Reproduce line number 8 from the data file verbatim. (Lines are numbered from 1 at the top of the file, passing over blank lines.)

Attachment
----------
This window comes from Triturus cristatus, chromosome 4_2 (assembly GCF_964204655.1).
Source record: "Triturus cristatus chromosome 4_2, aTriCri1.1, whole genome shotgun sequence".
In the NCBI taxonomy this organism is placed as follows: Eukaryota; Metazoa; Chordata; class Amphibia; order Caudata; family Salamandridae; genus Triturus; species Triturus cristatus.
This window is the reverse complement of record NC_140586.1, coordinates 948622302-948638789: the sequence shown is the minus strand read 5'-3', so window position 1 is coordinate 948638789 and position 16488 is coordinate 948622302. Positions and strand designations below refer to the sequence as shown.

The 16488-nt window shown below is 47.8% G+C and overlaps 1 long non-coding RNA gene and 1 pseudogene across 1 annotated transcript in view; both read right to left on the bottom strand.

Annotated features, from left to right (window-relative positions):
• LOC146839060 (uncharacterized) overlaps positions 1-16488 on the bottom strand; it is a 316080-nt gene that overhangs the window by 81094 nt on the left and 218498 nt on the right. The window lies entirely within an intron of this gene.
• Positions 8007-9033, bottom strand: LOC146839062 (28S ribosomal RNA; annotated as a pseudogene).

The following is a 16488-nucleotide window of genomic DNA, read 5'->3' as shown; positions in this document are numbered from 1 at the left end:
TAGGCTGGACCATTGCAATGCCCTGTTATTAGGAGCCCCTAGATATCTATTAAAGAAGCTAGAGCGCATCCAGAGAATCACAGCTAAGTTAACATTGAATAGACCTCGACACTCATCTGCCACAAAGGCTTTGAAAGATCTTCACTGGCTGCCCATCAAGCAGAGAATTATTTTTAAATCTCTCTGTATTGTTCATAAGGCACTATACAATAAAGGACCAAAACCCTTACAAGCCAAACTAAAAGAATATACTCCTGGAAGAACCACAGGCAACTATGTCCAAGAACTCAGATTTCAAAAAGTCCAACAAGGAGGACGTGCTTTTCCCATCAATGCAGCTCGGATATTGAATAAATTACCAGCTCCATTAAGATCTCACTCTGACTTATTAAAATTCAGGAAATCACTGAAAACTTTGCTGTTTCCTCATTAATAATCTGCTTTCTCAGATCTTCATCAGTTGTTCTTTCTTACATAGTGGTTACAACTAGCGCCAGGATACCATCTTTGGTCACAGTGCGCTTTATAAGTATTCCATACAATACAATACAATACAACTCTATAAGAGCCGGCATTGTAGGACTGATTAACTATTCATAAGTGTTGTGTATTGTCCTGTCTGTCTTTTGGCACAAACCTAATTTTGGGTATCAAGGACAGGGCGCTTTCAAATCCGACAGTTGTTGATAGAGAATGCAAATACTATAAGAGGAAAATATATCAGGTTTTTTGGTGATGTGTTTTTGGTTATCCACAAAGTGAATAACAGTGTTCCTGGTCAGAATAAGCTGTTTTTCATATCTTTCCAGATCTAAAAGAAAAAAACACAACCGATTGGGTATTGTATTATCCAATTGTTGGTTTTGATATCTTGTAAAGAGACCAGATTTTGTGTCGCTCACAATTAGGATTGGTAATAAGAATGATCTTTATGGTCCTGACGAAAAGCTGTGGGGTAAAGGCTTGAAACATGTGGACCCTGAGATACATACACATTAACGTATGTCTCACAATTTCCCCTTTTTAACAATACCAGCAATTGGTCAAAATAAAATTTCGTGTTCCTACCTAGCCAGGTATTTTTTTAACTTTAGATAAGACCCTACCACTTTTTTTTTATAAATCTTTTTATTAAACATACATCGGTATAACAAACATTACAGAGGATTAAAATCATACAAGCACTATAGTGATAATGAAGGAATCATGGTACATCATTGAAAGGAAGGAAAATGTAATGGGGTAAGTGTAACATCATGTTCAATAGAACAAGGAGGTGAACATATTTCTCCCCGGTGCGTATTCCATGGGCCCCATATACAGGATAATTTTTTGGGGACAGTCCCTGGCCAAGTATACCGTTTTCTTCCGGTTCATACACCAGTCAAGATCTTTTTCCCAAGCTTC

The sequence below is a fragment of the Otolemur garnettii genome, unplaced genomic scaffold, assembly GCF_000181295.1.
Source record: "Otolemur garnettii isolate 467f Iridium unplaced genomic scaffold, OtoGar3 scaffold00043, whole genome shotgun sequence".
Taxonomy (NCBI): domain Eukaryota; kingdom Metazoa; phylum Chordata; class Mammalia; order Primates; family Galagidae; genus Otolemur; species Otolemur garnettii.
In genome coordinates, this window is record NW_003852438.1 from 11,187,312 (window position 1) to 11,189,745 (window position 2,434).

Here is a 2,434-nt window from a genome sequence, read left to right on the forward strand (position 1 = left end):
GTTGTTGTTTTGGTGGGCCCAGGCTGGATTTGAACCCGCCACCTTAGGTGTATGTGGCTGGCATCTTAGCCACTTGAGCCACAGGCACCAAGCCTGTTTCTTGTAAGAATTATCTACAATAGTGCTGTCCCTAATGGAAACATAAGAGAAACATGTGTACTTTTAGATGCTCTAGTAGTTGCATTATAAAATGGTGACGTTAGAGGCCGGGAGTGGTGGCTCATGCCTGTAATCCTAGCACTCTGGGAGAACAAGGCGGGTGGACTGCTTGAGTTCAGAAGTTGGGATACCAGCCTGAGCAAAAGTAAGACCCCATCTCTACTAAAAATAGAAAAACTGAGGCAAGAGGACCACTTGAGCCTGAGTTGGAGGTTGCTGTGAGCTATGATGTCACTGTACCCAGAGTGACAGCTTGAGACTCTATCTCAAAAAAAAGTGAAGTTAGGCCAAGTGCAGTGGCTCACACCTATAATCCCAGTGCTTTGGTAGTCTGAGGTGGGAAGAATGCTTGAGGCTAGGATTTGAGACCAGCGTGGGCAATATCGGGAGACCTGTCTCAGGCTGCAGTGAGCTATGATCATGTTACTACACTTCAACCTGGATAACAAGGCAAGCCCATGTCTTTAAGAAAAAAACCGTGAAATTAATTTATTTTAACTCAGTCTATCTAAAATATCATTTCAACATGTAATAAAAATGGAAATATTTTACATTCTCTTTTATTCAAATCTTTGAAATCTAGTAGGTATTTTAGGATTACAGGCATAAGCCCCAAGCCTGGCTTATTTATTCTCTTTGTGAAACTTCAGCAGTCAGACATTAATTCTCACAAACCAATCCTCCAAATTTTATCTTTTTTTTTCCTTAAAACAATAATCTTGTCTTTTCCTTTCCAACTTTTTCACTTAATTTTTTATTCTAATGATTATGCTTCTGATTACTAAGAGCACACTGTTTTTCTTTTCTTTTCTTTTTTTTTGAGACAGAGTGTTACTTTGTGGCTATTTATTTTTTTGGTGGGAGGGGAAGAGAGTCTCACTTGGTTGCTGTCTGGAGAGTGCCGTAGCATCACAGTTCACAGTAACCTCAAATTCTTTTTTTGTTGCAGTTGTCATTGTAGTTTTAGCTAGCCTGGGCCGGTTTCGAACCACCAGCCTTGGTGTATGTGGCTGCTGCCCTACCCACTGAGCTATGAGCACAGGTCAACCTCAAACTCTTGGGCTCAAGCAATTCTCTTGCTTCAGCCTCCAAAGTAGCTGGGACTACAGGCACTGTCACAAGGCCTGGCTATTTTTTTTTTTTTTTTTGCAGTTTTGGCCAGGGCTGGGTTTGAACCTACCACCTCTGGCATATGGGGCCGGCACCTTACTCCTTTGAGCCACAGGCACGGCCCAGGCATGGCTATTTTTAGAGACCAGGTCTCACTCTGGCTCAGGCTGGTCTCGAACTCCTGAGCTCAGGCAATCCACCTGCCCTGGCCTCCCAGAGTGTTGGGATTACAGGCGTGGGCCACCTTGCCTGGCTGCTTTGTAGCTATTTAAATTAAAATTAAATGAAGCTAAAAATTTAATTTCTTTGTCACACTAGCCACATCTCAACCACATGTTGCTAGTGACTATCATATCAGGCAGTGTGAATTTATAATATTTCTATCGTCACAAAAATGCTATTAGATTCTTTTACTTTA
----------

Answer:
• Positions 8007-9033, bottom strand: LOC146839062 (28S ribosomal RNA; annotated as a pseudogene).